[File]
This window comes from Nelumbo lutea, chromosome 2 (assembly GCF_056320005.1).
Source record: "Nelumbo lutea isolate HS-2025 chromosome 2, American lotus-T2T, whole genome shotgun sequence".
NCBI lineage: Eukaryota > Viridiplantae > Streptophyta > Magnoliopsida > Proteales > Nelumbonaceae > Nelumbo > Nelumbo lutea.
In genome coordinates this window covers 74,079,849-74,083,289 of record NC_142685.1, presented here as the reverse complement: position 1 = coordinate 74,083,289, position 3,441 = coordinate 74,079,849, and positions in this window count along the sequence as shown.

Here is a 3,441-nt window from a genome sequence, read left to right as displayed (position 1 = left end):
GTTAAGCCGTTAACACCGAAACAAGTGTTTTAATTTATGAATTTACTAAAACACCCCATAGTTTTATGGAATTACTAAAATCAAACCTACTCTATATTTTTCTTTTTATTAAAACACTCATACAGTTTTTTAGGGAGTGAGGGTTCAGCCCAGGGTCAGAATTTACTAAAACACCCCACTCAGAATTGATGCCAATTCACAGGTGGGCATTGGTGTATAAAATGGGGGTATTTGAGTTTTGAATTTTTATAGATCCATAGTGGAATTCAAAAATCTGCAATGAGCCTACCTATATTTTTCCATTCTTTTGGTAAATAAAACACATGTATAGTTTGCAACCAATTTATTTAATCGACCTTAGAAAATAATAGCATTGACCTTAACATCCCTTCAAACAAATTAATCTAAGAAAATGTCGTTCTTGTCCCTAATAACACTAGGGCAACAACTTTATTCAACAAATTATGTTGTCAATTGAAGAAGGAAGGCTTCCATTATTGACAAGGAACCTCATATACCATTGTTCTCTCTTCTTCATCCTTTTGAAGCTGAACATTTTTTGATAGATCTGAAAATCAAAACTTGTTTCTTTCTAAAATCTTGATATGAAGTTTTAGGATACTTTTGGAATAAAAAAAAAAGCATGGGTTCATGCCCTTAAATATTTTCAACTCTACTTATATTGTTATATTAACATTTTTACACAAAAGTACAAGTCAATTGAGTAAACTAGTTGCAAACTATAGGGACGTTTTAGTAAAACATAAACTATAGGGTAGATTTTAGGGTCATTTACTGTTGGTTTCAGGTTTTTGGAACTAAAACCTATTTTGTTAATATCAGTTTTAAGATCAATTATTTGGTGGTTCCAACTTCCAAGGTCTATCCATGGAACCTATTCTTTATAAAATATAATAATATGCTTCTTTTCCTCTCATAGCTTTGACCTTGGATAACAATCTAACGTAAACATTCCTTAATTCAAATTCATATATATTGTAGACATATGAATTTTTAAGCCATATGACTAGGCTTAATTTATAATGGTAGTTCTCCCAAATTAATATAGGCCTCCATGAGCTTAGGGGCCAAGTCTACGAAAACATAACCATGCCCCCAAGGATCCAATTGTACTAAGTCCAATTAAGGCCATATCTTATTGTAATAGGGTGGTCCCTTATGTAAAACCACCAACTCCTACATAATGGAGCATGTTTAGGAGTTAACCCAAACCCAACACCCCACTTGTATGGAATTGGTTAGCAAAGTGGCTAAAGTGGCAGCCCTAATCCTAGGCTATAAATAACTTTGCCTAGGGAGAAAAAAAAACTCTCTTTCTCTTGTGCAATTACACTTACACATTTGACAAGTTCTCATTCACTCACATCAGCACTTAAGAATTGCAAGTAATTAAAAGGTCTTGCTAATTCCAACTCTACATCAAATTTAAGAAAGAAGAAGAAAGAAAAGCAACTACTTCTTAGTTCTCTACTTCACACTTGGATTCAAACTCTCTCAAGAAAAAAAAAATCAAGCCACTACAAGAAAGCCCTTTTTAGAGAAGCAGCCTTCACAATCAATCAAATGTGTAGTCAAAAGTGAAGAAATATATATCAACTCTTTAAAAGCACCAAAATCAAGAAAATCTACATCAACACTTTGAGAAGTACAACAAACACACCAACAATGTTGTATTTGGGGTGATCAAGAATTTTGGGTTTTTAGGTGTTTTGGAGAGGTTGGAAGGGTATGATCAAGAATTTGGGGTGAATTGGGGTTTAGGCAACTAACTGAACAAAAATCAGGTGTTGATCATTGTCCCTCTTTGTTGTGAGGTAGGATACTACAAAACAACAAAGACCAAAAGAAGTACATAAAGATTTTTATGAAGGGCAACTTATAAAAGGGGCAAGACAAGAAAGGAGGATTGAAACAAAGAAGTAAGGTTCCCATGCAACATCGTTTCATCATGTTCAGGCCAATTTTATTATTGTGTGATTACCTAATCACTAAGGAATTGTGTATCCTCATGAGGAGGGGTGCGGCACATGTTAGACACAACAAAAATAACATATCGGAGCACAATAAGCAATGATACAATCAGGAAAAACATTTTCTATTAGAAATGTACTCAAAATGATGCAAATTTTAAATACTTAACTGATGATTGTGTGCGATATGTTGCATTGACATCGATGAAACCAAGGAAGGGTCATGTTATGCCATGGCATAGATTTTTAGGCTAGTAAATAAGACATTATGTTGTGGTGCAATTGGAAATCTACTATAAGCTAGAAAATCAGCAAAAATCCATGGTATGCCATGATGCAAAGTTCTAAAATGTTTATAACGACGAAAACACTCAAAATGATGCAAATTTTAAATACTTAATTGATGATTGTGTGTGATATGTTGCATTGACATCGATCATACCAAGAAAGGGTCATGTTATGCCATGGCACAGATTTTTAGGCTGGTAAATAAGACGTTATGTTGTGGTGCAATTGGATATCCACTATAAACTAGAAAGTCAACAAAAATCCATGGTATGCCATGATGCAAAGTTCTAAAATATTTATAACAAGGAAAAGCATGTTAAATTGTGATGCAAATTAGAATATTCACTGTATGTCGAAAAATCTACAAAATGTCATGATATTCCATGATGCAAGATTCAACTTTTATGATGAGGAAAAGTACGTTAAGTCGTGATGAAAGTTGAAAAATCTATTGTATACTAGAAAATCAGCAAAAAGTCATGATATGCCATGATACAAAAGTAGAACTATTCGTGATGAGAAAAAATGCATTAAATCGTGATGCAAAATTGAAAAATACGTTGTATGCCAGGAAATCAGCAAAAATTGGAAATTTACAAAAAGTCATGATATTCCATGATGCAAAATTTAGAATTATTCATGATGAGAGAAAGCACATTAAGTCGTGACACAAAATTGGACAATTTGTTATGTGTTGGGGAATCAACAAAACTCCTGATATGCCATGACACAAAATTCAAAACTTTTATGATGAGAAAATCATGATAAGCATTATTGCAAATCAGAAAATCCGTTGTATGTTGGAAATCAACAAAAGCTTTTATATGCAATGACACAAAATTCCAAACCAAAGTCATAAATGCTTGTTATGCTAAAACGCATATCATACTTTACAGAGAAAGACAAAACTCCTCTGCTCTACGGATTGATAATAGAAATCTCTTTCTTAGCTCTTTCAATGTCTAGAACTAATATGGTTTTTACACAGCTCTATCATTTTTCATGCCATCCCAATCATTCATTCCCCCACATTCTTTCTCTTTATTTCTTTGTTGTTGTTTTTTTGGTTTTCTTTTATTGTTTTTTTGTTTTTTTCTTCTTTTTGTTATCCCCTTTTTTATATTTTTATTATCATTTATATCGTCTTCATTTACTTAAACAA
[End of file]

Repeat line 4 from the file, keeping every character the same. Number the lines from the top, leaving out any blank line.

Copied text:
In genome coordinates this window covers 74,079,849-74,083,289 of record NC_142685.1, presented here as the reverse complement: position 1 = coordinate 74,083,289, position 3,441 = coordinate 74,079,849, and positions in this window count along the sequence as shown.